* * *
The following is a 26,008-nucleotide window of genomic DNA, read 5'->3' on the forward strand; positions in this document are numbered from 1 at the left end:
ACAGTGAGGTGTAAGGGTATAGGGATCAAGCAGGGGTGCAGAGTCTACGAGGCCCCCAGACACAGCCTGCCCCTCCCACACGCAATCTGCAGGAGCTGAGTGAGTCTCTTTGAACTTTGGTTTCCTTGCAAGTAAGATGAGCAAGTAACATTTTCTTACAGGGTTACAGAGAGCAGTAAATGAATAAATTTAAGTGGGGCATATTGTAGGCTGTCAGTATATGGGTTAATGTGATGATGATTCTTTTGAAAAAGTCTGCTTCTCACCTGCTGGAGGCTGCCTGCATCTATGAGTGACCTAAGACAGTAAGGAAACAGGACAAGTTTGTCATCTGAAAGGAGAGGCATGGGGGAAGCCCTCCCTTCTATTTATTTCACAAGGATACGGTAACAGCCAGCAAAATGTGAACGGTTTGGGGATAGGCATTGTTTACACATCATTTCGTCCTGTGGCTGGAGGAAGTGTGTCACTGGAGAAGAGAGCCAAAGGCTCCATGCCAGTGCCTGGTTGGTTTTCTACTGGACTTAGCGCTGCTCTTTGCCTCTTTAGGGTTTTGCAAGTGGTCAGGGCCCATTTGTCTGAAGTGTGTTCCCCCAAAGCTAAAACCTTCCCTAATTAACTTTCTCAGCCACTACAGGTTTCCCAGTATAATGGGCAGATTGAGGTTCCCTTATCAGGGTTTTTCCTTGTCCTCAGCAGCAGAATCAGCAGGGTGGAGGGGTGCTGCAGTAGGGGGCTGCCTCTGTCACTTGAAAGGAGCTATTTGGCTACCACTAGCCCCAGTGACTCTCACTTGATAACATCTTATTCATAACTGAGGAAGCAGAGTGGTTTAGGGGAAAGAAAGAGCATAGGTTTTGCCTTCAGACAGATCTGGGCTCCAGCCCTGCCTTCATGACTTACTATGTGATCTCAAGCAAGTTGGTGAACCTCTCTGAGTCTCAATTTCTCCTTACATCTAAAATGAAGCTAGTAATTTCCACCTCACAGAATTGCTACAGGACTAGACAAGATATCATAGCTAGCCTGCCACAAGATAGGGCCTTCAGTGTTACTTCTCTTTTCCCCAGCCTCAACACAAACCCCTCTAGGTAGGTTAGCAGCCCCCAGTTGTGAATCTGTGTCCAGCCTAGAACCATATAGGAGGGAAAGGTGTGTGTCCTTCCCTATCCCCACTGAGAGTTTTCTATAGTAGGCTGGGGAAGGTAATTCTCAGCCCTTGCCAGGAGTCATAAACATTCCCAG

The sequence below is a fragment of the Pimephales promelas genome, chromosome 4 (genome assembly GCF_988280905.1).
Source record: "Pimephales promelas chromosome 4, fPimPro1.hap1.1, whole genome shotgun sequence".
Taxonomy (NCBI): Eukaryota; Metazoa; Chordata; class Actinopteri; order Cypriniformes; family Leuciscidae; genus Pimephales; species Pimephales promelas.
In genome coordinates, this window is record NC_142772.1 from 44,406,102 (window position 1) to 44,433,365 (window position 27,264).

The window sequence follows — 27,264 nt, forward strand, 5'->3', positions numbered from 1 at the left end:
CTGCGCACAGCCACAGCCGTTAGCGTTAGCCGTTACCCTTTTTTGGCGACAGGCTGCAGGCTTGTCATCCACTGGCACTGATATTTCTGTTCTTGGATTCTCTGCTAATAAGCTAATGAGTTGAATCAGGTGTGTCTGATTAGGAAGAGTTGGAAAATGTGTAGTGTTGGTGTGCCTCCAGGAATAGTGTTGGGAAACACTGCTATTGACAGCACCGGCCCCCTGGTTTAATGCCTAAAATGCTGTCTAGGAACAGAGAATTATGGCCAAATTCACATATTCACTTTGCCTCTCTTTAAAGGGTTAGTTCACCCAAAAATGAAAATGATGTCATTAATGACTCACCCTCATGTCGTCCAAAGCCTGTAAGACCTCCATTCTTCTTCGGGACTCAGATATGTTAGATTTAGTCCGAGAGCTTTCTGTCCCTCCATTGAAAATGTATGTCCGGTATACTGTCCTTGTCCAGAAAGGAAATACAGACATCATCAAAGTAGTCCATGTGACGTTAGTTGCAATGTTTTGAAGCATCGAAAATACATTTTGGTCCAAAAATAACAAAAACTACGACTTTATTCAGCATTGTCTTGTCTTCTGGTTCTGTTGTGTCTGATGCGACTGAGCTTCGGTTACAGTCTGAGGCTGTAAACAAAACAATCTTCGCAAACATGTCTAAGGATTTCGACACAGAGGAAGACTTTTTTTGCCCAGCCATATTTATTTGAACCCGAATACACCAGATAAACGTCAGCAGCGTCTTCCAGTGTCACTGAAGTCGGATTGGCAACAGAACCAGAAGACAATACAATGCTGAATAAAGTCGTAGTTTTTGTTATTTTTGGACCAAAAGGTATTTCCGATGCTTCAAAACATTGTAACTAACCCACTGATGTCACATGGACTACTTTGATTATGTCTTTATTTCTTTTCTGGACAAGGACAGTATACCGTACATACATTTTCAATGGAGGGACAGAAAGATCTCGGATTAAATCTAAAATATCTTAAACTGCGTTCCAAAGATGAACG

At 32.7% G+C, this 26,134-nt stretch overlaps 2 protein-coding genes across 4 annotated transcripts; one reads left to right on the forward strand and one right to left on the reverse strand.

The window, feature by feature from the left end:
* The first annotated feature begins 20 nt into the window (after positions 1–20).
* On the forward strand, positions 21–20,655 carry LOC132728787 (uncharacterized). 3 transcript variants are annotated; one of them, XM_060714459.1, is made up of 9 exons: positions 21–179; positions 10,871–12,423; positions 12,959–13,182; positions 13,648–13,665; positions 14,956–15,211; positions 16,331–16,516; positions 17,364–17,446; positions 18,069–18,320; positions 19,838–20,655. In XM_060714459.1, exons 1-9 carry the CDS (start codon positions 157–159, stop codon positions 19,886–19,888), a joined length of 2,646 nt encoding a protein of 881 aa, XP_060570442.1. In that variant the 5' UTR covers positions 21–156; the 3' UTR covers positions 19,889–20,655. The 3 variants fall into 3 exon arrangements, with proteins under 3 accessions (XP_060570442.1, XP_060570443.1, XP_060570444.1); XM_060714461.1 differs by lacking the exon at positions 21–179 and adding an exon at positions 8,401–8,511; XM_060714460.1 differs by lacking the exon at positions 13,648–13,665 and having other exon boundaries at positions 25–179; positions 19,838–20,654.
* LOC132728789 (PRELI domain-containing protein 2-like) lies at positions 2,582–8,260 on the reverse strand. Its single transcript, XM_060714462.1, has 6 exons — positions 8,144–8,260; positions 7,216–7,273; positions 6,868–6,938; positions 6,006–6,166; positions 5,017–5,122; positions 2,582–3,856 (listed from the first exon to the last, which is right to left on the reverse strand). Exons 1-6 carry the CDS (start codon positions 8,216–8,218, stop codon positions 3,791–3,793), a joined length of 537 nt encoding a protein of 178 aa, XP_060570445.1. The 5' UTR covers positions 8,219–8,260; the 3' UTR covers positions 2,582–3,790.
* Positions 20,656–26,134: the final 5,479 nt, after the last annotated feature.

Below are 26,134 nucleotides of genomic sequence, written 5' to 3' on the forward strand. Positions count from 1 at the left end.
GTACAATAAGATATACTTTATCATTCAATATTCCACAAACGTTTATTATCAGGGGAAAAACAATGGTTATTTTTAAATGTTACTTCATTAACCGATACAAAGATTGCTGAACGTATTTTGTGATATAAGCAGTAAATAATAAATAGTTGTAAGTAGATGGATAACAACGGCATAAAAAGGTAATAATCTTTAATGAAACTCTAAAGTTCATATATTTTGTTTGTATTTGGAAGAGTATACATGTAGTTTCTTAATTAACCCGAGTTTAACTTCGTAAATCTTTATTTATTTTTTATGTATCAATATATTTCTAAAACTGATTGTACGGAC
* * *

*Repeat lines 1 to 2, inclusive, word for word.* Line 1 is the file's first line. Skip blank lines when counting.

The following is a 26,008-nucleotide window of genomic DNA, read 5'->3' on the forward strand; positions in this document are numbered from 1 at the left end:
ACAGTGAGGTGTAAGGGTATAGGGATCAAGCAGGGGTGCAGAGTCTACGAGGCCCCCAGACACAGCCTGCCCCTCCCACACGCAATCTGCAGGAGCTGAGTGAGTCTCTTTGAACTTTGGTTTCCTTGCAAGTAAGATGAGCAAGTAACATTTTCTTACAGGGTTACAGAGAGCAGTAAATGAATAAATTTAAGTGGGGCATATTGTAGGCTGTCAGTATATGGGTTAATGTGATGATGATTCTTTTGAAAAAGTCTGCTTCTCACCTGCTGGAGGCTGCCTGCATCTATGAGTGACCTAAGACAGTAAGGAAACAGGACAAGTTTGTCATCTGAAAGGAGAGGCATGGGGGAAGCCCTCCCTTCTATTTATTTCACAAGGATACGGTAACAGCCAGCAAAATGTGAACGGTTTGGGGATAGGCATTGTTTACACATCATTTCGTCCTGTGGCTGGAGGAAGTGTGTCACTGGAGAAGAGAGCCAAAGGCTCCATGCCAGTGCCTGGTTGGTTTTCTACTGGACTTAGCGCTGCTCTTTGCCTCTTTAGGGTTTTGCAAGTGGTCAGGGCCCATTTGTCTGAAGTGTGTTCCCCCAAAGCTAAAACCTTCCCTAATTAACTTTCTCAGCCACTACAGGTTTCCCAGTATAATGGGCAGATTGAGGTTCCCTTATCAGGGTTTTTCCTTGTCCTCAGCAGCAGAATCAGCAGGGTGGAGGGGTGCTGCAGTAGGGGGCTGCCTCTGTCACTTGAAAGGAGCTATTTGGCTACCACTAGCCCCAGTGACTCTCACTTGATAACATCTTATTCATAACTGAGGAAGCAGAGTGGTTTAGGGGAAAGAAAGAGCATAGGTTTTGCCTTCAGACAGATCTGGGCTCCAGCCCTGCCTTCATGACTTACTATGTGATCTCAAGCAAGTTGGTGAACCTCTCTGAGTCTCAATTTCTCCTTACATCTAAAATGAAGCTAGTAATTTCCACCTCACAGAATTGCTACAGGACTAGACAAGATATCATAGCTAGCCTGCCACAAGATAGGGCCTTCAGTGTTACTTCTCTTTTCCCCAGCCTCAACACAAACCCCTCTAGGTAGGTTAGCAGCCCCCAGTTGTGAATCTGTGTCCAGCCTAGAACCATATAGGAGGGAAAGGTGTGTGTCCTTCCCTATCCCCACTGAGAGTTTTCTATAGTAGGCTGGGGAAGGTAATTCTCAGCCCTTGCCAGGAGTCATAAACATTCCCAG